IDFG continues to improve habitat in the Potlatch watershed, the largest spawning area for wild steelhead in the lower Clearwater River.
At its January meeting, the Council was briefed on one of the Council’s longtime projects to reduce the impact of a key predator on migrating juvenile salmonids in the Columbia River Basin—northern pikeminnow.
At its December meeting, the Council heard from federal, state, and tribal representatives about their coordinated efforts to manage salmon harvest in the ocean and rivers.
In the last 10 years, the cormorant population has grown 1500% at Astoria Bridge, both accelerating erosion of the bridge and increasing salmon predation.
The mussels were first detected in the Snake River near Twin Falls, Idaho in September during routine monitoring conducted by the Idaho State Department of Agriculture, prompting officials to spring into action.
Kate Fitzpatrick, executive director of the Deschutes River Conservancy briefed the Council on the collaborative work to restore streamflow and improve water quality in the Deschutes River Basin.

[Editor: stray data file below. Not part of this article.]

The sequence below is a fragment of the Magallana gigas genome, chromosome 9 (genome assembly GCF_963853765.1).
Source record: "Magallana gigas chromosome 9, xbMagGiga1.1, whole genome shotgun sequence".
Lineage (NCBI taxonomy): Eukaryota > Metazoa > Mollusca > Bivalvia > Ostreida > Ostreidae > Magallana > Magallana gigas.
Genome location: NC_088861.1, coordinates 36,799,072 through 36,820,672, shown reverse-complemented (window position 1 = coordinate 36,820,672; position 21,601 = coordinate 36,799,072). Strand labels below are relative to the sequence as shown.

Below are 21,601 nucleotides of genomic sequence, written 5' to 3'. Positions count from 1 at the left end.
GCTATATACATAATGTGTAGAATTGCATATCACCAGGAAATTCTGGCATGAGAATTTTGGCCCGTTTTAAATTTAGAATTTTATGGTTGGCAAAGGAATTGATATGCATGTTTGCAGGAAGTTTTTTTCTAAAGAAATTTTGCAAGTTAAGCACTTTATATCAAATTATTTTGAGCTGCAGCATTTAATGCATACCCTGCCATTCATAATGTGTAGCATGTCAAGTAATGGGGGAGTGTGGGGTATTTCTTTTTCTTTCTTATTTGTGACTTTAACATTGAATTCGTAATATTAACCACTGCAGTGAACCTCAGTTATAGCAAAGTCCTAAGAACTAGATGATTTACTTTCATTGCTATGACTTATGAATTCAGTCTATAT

See the Council's statement regarding the hard work of the Tribes and many agencies of the federal government for reaching this agreement.
After a long trend of dwindling abundance, tribal, state, and federal fish and wildlife managers have seen a welcomed increase in Pacific lamprey at Bonneville Dam.
Jesse Steele, executive director for the Grande Ronde Model Watershed Project, gave an update on its accomplishments. It’s one of seven umbrella projects supported by the Council’s fish and wildlife program.
The Columbia Basin Partnership estimates that 35% of historical populations of anadromous salmon and steelhead in the Columbia River Basin have been lost. Efforts to reintroduce fish populations to areas where they were once abundant generally relies on the help from hatchery fish.